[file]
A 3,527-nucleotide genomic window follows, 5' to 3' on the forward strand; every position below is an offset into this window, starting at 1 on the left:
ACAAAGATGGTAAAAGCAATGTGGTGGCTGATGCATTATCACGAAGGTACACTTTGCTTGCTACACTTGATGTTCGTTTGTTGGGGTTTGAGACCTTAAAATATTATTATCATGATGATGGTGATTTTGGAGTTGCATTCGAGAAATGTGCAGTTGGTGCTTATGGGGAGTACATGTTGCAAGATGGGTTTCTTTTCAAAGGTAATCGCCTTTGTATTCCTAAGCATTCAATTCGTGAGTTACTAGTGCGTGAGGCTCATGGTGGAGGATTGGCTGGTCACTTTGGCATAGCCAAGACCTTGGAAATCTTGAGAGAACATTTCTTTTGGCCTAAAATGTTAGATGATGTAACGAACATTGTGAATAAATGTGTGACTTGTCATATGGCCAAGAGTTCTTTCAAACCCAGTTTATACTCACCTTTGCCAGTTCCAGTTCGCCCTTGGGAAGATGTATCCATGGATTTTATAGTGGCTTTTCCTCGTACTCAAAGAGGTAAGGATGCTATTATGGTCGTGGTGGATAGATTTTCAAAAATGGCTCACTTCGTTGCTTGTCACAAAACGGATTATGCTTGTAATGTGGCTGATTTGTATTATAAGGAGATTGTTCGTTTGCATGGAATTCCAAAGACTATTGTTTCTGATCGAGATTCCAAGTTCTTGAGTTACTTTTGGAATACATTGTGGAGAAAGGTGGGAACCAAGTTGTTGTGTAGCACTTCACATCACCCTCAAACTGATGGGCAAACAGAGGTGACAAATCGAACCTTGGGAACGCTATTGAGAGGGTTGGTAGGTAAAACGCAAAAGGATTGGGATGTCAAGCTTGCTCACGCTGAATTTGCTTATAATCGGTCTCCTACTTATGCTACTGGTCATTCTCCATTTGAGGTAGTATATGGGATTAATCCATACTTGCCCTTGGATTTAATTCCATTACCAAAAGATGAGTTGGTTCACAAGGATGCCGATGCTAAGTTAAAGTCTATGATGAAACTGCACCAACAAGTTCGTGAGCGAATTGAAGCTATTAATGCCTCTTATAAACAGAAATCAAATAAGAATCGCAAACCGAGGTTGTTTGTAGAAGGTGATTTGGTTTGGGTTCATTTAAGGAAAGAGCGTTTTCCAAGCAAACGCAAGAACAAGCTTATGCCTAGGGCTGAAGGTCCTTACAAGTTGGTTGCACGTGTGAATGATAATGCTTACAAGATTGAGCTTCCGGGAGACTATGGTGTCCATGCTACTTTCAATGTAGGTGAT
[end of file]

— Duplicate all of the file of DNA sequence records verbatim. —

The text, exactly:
A 3,527-nucleotide genomic window follows, 5' to 3' on the forward strand; every position below is an offset into this window, starting at 1 on the left:
ACAAAGATGGTAAAAGCAATGTGGTGGCTGATGCATTATCACGAAGGTACACTTTGCTTGCTACACTTGATGTTCGTTTGTTGGGGTTTGAGACCTTAAAATATTATTATCATGATGATGGTGATTTTGGAGTTGCATTCGAGAAATGTGCAGTTGGTGCTTATGGGGAGTACATGTTGCAAGATGGGTTTCTTTTCAAAGGTAATCGCCTTTGTATTCCTAAGCATTCAATTCGTGAGTTACTAGTGCGTGAGGCTCATGGTGGAGGATTGGCTGGTCACTTTGGCATAGCCAAGACCTTGGAAATCTTGAGAGAACATTTCTTTTGGCCTAAAATGTTAGATGATGTAACGAACATTGTGAATAAATGTGTGACTTGTCATATGGCCAAGAGTTCTTTCAAACCCAGTTTATACTCACCTTTGCCAGTTCCAGTTCGCCCTTGGGAAGATGTATCCATGGATTTTATAGTGGCTTTTCCTCGTACTCAAAGAGGTAAGGATGCTATTATGGTCGTGGTGGATAGATTTTCAAAAATGGCTCACTTCGTTGCTTGTCACAAAACGGATTATGCTTGTAATGTGGCTGATTTGTATTATAAGGAGATTGTTCGTTTGCATGGAATTCCAAAGACTATTGTTTCTGATCGAGATTCCAAGTTCTTGAGTTACTTTTGGAATACATTGTGGAGAAAGGTGGGAACCAAGTTGTTGTGTAGCACTTCACATCACCCTCAAACTGATGGGCAAACAGAGGTGACAAATCGAACCTTGGGAACGCTATTGAGAGGGTTGGTAGGTAAAACGCAAAAGGATTGGGATGTCAAGCTTGCTCACGCTGAATTTGCTTATAATCGGTCTCCTACTTATGCTACTGGTCATTCTCCATTTGAGGTAGTATATGGGATTAATCCATACTTGCCCTTGGATTTAATTCCATTACCAAAAGATGAGTTGGTTCACAAGGATGCCGATGCTAAGTTAAAGTCTATGATGAAACTGCACCAACAAGTTCGTGAGCGAATTGAAGCTATTAATGCCTCTTATAAACAGAAATCAAATAAGAATCGCAAACCGAGGTTGTTTGTAGAAGGTGATTTGGTTTGGGTTCATTTAAGGAAAGAGCGTTTTCCAAGCAAACGCAAGAACAAGCTTATGCCTAGGGCTGAAGGTCCTTACAAGTTGGTTGCACGTGTGAATGATAATGCTTACAAGATTGAGCTTCCGGGAGACTATGGTGTCCATGCTACTTTCAATGTAGGTGAT